The U.S. merchandise-trade deficit widened to a fresh record in September as exports retreated for the first time in seven months.
The gap increased to $96.3 billion last month from a revised $88.2 billion in August, according to Commerce Department data released Wednesday. The median estimate in a Bloomberg survey of economists called for an $88.3 billion shortfall. The figures aren’t adjusted for inflation.
The value of imports rose 0.5% to $238.4 billion, spurred by a 3.6% increase in the value of capital-goods shipments.
Automotive-vehicle shipments were the major exception, decreasing 7.7% to $25.9 billion amid a global shortage of semiconductors. It was the biggest drop since February.
Exports fell 4.7% from a record high in August to $142.2 billion, driven by a 9.9% decline in the value of outward shipments of industrial supplies and a 3.6% drop in capital goods.
The record goods-trade deficit is consistent with solid consumer demand and business investment. With inventories still very lean, strained supply chains and congested ports are making it difficult for U.S. importers to satisfy the robust appetite for finished goods and supplies.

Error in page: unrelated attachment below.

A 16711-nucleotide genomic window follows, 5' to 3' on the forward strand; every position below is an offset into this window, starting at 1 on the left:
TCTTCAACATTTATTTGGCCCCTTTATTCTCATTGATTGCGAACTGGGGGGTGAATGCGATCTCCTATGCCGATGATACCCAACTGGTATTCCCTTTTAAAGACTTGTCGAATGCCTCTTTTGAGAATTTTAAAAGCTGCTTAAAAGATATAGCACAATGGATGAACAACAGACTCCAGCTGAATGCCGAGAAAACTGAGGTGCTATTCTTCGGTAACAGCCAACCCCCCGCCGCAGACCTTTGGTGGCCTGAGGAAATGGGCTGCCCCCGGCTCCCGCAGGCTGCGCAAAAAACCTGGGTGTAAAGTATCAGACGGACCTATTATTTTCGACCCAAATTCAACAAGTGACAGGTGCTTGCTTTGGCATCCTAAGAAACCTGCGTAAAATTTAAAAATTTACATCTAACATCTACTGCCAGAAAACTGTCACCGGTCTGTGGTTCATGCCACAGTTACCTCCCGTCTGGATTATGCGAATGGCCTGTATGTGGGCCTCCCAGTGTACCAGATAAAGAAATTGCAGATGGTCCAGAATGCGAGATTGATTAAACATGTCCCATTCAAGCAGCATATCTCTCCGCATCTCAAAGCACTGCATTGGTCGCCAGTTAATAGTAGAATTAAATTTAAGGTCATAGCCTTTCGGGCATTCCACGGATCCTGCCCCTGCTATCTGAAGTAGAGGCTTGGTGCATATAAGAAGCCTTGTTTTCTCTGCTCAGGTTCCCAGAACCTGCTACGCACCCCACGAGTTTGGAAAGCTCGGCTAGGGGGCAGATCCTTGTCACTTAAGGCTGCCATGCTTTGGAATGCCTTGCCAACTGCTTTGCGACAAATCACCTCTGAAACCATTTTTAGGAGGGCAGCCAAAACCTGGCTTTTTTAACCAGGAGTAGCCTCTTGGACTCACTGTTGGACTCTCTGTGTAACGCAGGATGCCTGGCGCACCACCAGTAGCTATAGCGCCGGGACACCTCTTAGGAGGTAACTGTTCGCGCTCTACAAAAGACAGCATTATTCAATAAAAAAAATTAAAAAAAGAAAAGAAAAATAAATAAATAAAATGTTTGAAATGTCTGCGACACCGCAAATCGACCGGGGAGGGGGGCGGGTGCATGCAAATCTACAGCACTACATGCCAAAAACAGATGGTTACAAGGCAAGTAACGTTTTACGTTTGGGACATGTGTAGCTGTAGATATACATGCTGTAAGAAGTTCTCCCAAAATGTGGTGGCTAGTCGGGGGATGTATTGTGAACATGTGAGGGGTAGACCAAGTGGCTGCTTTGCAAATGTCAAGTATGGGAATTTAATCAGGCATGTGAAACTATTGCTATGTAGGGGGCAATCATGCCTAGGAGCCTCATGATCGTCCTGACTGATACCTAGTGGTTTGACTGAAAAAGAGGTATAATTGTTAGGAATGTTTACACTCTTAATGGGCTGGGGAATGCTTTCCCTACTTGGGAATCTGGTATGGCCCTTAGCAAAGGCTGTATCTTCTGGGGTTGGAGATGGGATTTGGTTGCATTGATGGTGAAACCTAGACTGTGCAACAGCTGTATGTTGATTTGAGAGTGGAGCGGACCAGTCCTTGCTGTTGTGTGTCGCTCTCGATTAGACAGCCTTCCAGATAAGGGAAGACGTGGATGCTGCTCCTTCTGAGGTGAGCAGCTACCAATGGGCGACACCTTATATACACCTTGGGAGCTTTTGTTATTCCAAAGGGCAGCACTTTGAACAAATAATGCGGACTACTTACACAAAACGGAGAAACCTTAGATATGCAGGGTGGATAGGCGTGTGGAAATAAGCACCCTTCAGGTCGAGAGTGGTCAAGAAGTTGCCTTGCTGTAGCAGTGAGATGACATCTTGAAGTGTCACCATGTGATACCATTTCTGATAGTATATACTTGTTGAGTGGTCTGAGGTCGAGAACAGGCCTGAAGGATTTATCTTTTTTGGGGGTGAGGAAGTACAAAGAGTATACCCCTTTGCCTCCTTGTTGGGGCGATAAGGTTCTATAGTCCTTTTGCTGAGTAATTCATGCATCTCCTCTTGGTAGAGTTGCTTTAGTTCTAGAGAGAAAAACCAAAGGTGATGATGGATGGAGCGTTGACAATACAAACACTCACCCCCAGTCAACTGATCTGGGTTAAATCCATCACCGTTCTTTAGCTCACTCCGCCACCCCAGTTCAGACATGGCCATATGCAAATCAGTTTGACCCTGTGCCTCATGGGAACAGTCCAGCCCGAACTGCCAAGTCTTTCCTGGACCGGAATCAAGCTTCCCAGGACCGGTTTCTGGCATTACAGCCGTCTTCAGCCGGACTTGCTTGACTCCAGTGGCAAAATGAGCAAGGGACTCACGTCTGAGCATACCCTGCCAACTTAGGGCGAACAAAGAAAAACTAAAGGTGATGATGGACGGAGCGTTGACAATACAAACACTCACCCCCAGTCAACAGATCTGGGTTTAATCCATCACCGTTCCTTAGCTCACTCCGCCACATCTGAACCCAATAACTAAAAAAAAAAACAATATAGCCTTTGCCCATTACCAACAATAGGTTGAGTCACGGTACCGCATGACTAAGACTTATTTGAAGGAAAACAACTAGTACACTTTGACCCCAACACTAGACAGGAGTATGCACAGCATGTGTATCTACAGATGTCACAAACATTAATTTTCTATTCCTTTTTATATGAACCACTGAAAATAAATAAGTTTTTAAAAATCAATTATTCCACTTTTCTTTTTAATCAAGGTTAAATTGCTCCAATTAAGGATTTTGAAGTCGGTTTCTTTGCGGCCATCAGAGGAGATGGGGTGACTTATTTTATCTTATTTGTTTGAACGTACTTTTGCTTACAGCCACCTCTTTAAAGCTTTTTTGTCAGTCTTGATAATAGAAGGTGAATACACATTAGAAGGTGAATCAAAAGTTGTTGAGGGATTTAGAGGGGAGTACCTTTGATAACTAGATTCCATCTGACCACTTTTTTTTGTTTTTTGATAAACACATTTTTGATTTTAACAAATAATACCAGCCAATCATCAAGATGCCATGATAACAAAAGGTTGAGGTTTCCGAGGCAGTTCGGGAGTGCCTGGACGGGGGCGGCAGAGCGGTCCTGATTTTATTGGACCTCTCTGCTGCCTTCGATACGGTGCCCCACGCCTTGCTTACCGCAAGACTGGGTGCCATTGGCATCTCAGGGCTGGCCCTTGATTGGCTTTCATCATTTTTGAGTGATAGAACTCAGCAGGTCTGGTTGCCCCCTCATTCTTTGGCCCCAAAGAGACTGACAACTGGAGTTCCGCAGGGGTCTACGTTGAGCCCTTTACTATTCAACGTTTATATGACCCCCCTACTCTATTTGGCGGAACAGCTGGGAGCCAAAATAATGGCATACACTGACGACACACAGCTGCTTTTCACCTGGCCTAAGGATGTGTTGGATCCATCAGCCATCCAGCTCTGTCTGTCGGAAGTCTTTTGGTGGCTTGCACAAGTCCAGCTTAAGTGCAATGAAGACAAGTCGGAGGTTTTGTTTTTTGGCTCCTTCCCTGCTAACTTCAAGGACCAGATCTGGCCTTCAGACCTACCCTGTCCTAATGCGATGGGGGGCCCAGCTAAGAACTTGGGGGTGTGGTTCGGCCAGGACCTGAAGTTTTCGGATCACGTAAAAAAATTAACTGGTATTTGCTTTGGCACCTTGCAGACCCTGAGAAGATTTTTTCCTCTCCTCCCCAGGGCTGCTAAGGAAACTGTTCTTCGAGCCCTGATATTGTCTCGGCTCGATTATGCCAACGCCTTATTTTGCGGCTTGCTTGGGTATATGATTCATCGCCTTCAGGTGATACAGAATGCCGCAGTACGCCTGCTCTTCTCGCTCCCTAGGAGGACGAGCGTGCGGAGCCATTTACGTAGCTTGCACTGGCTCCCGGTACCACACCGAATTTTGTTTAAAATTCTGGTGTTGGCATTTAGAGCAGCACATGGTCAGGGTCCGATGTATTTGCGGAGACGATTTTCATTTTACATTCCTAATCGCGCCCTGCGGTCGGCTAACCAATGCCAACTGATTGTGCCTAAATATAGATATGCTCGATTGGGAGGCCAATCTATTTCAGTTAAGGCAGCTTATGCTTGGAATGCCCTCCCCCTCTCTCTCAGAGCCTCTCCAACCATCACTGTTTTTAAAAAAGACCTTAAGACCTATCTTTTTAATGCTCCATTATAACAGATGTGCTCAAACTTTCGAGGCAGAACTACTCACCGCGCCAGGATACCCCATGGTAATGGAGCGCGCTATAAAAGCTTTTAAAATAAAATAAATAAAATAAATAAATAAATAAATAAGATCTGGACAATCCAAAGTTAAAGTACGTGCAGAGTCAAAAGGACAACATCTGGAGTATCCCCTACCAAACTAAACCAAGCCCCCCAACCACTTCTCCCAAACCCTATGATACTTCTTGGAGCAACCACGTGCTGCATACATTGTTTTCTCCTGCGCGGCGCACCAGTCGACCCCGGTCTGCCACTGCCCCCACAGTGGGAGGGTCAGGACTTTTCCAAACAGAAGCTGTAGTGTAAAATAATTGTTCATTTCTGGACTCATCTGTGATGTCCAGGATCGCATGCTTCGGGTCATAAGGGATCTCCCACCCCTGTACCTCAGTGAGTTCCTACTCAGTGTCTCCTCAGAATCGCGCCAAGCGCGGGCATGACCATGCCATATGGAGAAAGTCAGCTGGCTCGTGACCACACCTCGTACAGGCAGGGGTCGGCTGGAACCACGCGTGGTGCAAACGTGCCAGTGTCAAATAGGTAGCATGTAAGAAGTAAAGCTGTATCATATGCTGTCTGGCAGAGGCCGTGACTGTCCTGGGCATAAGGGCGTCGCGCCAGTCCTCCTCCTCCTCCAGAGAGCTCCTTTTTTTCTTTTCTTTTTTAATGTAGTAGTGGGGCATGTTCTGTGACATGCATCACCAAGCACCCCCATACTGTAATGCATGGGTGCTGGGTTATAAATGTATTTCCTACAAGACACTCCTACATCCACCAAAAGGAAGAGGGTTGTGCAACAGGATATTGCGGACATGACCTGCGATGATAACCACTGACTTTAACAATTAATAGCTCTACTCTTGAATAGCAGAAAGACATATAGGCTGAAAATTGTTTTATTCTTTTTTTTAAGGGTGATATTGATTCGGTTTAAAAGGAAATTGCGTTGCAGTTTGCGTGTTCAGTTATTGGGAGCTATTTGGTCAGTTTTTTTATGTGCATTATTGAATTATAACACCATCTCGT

The figures also come as domestic retailers are getting ready for the holiday-shopping season and concerns about shortages continue to mount.
Imports of consumer goods declined 0.7% to $62.8 billion, but remained near record levels.
The Commerce Department’s report also showed U.S. wholesale inventories climbed 1.1%, while retail inventories retreated 0.2%, the first drop since May.
A more complete September trade picture that includes the balance on services will come into greater focus when the final report is released on Nov. 4.